In 2007, a car bomb exploded on Al-Mutanabbi Street in a mixed Sunni-Shiite area in Baghdad, killing 30 and injuring more than a hundred. This street just so happened to be the historic center of Baghdadi bookselling and a popular shopping district, where you could sip cardamom-spiced coffee and savor the banned book you just bought from the local bookselling stand. This tragedy is commemorated by an exhibition of work selected from the Al-Mutanabbi Street Coalition, sponsored by the Harrison Center for the Arts and the IUPUI University Library — the only permanent repository of this collection in the U.S. The Al-Mutanabbi Street Coalition was founded, according to the promotional text for the show, by San Francisco-based bookseller, Beau Beausoleil.
According to the text, "Beausoleil rallied a community of international artists and writers to produce a collection of letterpress-printed broadsides (posterlike works on paper), artists books (unique works of art in book form) and an anthology of writing, all focused on expressing solidarity with Iraqi booksellers, writers, and readers."
One of the works that captures the violence of the car bomb explosion is entitled "Looking Backward, Winward, and Celebration" by Stephanie Mahan Stigliano which uses sewn, collaged and painted vintage postcards sewn together in book form, but seemingly exploded outwards as if this book was there in the moment of explosion.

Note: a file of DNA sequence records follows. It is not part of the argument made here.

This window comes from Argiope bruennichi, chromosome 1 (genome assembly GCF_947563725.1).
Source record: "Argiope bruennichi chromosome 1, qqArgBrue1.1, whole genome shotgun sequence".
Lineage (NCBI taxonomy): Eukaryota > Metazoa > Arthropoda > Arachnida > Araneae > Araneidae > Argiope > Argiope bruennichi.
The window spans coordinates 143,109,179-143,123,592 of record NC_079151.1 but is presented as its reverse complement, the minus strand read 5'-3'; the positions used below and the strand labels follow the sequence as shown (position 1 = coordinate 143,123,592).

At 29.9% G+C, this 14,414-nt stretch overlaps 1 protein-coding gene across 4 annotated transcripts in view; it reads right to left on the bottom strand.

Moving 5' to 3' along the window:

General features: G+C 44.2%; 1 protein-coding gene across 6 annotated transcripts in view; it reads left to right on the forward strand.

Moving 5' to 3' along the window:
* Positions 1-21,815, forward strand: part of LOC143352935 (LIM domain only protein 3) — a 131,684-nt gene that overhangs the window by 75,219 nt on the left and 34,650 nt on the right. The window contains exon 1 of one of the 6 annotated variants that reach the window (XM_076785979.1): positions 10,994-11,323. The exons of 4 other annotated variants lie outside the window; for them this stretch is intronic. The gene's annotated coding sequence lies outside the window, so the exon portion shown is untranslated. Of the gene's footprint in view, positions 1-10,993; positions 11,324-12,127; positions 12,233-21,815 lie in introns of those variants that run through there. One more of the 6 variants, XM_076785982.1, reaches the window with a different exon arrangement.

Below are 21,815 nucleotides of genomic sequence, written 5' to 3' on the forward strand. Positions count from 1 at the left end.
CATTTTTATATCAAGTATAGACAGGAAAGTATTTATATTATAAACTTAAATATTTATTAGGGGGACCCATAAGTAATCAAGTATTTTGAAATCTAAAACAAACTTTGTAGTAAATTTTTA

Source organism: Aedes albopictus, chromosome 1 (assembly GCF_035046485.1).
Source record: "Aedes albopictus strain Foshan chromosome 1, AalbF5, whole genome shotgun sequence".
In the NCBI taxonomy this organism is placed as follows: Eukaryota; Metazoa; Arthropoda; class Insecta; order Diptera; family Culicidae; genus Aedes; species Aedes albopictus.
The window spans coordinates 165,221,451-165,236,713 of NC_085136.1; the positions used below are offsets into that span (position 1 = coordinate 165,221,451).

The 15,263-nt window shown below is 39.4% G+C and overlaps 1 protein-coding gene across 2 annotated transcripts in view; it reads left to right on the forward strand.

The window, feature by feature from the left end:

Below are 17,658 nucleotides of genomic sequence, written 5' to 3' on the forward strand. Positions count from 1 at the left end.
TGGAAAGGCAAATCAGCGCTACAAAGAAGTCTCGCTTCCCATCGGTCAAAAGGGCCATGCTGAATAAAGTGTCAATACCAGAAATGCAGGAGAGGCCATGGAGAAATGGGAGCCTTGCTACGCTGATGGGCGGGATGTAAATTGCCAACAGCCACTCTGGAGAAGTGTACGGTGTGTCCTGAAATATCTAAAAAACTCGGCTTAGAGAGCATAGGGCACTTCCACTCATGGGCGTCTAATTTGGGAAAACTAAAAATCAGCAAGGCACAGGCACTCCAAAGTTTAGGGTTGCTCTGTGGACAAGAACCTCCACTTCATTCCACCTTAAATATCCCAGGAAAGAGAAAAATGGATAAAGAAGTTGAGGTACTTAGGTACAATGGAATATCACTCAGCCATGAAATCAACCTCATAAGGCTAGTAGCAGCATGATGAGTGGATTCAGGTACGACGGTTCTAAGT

And this work captures the paradox of trying to capture the violence of a violent act.
Whether it's Al-Mutanabbi Street or the fall of the Twin Towers or the bombing of the Murrah Federal Building in Oklahoma City, these are events that can be measured in seconds. It might take years to recover from such an event – if recovery is possible.
The work that best captures this particular paradox is "Remembrance" by Julie Shaw Lutts. Consisting of four small accordion books, made from maps of Iraq, each fold acts as an entry in an Arabic-English dictionary. But this particular dictionary of knowledge and loss, of recovery and healing is divided into four parts, the first of which "To Seek to Know" gives definitions of Al-Mutanabbi Street before the attack. The other books are "A Sudden Attack, "Pain and Grief," and "Recovery." Since the artist didn't know Arabic before composing these entries, it was a struggle for her to find the right definitions. The final book "Recovery" is housed in a glass box which, according to the artist, symbolizes "the delicate balance of peace." And it's a balance that, as Islamic State attacks continue in Iraq, Syria, and elsewhere make clear, can be disrupted again at any time.
Harrison Center for the Arts
Through Aug. 28